Bainbridge Island is a small city located a 35-minute ferry ride from downtown Seattle in the heart of the Puget Sound. The island’s rural character and small town feel support a variety of land- and water-based recreational activities. At the center of Bainbridge Island is Winslow Way, the City’s downtown main street and heart of its community. When the City identified aging utility infrastructure in need of replacement (water distribution, sanitary sewer, and storm sewer) along Winslow Way, it recognized the opportunity to remake downtown. The City also wanted to improve the water quality of Eagle Harbor, the downstream receiving waters that provide an important function for native habitat and recreational activities.
Working closely with the City of Bainbridge Island, Seattle-based SvR Design Company helped realize the City’s vision of creating a vibrant downtown that protects the natural environment and enhances multimodal and multiuse activity. The design emphasized community values by providing wider sidewalks, gathering areas, bike facilities and site amenities, while addressing overall accessibility. The project also incorporated green stormwater infrastructure systems including stormwater planters, rain gardens, and Silva Cells to manage stormwater runoff and increase vegetation in the sidewalk areas.
The Silva Cell system was integrated into the roadway to visually narrow the road for traffic calming, to maximize tree canopy, and to manage stormwater runoff. Silva Cells allowed the design team to locate street trees in the angle parking zone, which narrowed the optical width of the roadway (the physical relationship between the width of the road and the height of adjacent buildings) and provide traffic calming. The street trees, which are located nine feet beyond the face of sidewalk, allow space for large canopies desired by the community and away from adjacent zero lot line developments. Pervious concrete installed above portions of the Silva Cell system allows stormwater runoff to enter and pass through a bioretention soil media, which both treats the stormwater and provides healthy growing media for the trees. An underdrain below the Silva Cell system connects to the public storm drain and conveys runoff that passes through the system to counteract poorly draining native soils and prevent stormwater from migrating into the basements of adjacent buildings.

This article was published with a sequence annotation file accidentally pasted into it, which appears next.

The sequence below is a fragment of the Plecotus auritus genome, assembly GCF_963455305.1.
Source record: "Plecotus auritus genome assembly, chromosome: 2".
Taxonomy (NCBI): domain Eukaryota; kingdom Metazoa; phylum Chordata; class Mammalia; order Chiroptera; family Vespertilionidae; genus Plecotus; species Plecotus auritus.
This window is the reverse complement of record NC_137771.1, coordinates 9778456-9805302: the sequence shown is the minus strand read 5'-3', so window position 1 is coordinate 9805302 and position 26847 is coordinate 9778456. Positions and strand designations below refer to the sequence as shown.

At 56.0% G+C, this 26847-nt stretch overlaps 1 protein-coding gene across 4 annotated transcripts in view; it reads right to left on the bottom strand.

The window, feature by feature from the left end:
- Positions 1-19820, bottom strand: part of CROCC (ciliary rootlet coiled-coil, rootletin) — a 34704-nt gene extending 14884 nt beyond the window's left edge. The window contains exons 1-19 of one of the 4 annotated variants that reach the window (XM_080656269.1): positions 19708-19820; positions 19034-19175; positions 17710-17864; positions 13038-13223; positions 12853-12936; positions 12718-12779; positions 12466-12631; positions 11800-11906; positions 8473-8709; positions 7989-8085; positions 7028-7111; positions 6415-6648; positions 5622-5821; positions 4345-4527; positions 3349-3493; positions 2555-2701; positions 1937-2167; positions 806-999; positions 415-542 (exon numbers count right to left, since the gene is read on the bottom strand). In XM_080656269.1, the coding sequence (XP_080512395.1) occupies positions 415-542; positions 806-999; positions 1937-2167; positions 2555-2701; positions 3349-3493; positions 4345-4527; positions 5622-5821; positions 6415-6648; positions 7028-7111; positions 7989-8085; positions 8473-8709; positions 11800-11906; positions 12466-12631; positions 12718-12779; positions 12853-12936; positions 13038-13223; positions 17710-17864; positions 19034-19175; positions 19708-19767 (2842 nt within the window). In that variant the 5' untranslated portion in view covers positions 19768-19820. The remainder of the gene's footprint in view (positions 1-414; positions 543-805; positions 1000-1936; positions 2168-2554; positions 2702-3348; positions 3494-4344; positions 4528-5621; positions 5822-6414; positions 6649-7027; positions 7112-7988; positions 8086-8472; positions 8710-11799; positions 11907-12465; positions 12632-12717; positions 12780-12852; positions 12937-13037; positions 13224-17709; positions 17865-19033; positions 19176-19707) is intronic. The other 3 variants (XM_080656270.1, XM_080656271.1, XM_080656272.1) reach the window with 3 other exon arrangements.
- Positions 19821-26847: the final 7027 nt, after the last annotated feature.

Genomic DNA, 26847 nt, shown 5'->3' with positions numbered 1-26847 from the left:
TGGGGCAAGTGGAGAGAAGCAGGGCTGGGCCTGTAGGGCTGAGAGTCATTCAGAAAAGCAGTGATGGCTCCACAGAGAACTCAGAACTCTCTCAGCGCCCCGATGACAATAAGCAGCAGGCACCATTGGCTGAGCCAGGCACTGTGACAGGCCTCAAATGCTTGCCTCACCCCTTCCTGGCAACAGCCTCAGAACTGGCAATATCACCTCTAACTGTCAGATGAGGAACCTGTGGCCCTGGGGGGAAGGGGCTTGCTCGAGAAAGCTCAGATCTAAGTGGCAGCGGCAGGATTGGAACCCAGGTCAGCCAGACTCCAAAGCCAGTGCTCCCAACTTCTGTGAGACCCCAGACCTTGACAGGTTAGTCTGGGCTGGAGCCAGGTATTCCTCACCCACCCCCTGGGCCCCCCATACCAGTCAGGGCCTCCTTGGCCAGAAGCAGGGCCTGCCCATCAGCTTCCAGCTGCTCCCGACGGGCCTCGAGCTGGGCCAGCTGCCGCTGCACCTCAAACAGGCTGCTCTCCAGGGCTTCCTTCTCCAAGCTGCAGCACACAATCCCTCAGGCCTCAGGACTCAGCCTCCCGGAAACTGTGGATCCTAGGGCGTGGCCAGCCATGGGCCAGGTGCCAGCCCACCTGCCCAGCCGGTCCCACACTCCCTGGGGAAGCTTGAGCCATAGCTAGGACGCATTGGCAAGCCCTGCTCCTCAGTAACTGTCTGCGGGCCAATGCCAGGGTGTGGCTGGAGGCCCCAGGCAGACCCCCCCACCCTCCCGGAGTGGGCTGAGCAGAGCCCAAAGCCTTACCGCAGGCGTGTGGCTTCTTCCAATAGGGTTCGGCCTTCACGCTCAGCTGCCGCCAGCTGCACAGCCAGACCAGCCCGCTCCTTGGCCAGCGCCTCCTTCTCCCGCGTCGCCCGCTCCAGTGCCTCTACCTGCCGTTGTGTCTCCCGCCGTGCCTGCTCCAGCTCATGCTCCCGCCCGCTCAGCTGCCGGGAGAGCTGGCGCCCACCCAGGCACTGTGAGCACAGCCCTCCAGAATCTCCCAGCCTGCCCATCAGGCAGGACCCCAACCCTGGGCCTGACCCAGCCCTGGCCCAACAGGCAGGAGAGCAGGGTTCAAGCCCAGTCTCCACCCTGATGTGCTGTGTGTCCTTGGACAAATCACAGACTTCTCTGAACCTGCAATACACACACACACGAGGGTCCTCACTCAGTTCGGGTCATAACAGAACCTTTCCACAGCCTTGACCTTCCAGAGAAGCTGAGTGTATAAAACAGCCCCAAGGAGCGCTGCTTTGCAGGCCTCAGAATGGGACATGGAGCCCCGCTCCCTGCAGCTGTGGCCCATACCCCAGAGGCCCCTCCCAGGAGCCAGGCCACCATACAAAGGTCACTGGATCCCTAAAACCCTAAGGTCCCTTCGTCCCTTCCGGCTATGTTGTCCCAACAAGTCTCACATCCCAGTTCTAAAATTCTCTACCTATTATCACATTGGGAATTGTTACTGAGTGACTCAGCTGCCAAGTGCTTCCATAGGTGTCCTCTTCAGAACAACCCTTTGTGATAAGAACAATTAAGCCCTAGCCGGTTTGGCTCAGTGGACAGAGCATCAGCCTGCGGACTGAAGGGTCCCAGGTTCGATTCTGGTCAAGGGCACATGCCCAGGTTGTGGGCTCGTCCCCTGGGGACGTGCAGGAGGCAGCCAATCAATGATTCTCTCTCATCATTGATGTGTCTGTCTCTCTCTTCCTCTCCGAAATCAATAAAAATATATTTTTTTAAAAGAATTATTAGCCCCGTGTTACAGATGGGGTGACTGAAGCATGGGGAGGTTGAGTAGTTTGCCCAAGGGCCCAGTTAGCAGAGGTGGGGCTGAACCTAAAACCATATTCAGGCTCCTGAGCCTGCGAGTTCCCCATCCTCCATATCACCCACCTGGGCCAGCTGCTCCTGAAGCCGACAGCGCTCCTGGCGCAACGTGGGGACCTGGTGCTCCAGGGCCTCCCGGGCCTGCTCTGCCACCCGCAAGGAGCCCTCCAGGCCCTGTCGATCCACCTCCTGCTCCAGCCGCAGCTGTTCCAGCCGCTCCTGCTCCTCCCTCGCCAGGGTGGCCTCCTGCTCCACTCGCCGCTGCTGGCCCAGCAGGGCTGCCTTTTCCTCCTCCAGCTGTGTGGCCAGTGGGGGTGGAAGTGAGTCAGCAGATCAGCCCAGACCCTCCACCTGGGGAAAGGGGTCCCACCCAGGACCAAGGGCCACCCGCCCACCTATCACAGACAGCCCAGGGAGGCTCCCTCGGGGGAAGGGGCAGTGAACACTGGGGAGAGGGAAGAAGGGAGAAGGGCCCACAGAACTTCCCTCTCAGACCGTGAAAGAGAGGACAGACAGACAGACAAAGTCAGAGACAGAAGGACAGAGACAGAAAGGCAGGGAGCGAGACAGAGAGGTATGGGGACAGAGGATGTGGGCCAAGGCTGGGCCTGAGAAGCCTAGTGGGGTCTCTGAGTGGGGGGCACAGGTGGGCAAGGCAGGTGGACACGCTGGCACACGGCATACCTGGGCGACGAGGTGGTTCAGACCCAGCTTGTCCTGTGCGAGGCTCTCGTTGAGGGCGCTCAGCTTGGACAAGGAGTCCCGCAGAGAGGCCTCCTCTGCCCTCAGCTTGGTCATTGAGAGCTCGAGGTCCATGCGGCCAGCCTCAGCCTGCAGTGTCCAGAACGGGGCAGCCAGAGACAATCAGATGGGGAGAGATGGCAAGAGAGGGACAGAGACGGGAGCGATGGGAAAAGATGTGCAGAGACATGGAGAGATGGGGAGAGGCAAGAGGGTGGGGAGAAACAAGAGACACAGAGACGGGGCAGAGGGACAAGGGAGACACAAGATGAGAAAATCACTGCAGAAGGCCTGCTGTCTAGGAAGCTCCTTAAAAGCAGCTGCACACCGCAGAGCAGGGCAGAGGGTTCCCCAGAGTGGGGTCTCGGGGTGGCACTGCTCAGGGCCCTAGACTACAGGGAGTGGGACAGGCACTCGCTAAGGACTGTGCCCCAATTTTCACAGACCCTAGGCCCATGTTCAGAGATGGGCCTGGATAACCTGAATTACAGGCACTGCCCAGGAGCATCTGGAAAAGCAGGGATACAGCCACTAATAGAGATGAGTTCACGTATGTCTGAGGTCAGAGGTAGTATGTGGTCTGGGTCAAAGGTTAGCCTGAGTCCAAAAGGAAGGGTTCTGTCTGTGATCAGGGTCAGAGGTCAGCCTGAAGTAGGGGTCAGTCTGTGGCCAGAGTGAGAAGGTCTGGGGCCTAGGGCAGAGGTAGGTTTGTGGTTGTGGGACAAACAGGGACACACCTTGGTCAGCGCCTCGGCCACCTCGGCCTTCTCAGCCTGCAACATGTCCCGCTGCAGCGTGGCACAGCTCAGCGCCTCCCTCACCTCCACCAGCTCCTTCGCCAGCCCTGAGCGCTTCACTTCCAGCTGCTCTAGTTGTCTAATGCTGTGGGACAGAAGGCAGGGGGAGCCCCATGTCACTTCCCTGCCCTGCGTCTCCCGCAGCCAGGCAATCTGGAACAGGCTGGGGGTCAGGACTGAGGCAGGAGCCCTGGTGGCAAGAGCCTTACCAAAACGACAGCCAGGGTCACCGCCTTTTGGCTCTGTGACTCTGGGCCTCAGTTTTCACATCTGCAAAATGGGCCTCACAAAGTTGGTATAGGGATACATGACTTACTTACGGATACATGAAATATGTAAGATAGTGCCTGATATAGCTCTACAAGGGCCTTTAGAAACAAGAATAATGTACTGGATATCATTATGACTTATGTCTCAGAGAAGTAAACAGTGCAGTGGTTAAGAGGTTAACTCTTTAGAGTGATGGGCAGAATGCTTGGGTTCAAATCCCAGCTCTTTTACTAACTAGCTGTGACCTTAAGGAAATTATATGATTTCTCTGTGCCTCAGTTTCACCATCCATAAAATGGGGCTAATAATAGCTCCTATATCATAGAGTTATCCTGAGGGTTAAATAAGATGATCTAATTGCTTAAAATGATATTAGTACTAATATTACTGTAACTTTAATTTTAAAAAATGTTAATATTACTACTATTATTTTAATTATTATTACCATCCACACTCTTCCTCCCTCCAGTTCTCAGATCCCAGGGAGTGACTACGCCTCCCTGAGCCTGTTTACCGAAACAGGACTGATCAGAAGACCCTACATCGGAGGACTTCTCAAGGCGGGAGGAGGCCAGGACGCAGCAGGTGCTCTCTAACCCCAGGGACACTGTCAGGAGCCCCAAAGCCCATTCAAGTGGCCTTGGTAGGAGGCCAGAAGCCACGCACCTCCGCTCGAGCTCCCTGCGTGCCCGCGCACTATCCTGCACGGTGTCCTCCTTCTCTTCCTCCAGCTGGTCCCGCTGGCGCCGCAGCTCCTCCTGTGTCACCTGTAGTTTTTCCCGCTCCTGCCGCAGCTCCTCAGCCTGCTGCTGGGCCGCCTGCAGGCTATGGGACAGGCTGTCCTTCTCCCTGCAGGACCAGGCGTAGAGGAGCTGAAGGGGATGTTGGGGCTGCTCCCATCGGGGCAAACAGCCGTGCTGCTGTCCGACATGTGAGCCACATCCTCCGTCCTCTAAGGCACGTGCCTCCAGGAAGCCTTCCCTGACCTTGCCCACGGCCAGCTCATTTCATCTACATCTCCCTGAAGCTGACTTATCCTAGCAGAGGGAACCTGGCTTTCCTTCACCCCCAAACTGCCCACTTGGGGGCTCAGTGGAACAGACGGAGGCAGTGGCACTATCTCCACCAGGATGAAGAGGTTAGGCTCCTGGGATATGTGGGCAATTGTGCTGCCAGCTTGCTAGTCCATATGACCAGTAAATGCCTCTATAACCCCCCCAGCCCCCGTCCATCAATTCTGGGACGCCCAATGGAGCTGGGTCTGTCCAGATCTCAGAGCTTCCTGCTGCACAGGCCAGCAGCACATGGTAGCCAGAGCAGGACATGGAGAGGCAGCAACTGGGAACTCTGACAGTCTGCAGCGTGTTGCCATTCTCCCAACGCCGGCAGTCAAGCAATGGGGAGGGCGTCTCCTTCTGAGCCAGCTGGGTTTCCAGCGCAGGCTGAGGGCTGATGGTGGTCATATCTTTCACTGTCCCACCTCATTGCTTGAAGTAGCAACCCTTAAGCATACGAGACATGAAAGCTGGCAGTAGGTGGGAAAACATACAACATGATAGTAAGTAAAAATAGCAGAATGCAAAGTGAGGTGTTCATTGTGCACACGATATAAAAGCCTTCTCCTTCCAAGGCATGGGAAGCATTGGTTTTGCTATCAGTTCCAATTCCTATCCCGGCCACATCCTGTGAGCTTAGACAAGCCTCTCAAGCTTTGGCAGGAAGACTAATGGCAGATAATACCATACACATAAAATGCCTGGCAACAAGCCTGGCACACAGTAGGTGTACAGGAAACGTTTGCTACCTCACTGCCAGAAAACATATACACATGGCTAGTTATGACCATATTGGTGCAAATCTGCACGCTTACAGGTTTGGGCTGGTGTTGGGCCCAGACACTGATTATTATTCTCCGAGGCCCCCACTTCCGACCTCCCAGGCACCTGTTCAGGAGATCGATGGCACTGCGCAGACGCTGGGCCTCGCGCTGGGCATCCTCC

To meet federal funding requirements, the project team prepared a cost-benefit analysis and proprietary item justification letter for the Washington Department of Transportation (WSDOT). WSDOT accepted the use of the Silva Cell system and in 2013 selected the project for its 2013 Award of Excellence for Best City Project.
The Silva Cell system allowed the project team to solve several design challenges encountered with a single system while improving the quality of the project. The project included seven street trees supported by more than 550 Silva Cells and 5,500 cubic feet of bioretention soil media. Since the project’s completion, Winslow Way has once again become a valued community destination and been called “one of the best remade streets I’ve seen anywhere in America” (Dan Burden of the Walkable and Livable Communities Institute).
This case study was written by Nathan Polanski, a civil engineer with SvR Design Company. Text and images are reprinted courtesy of the author.
Number of trees: 7
Average bioretention soil volume per tree: 800 ft3
Number of Silva Cells: 550+ frames
Installation date: 2011
Installation Type: Integrated – trees and stormwater
Project Site: Winslow Way, Bainbridge Island, WA
Project designers: SvR Design Company
Client: City of Bainbridge Island
For more information on this project, please contact Leda Marritz (415-746-1555 or firstname.lastname@example.org).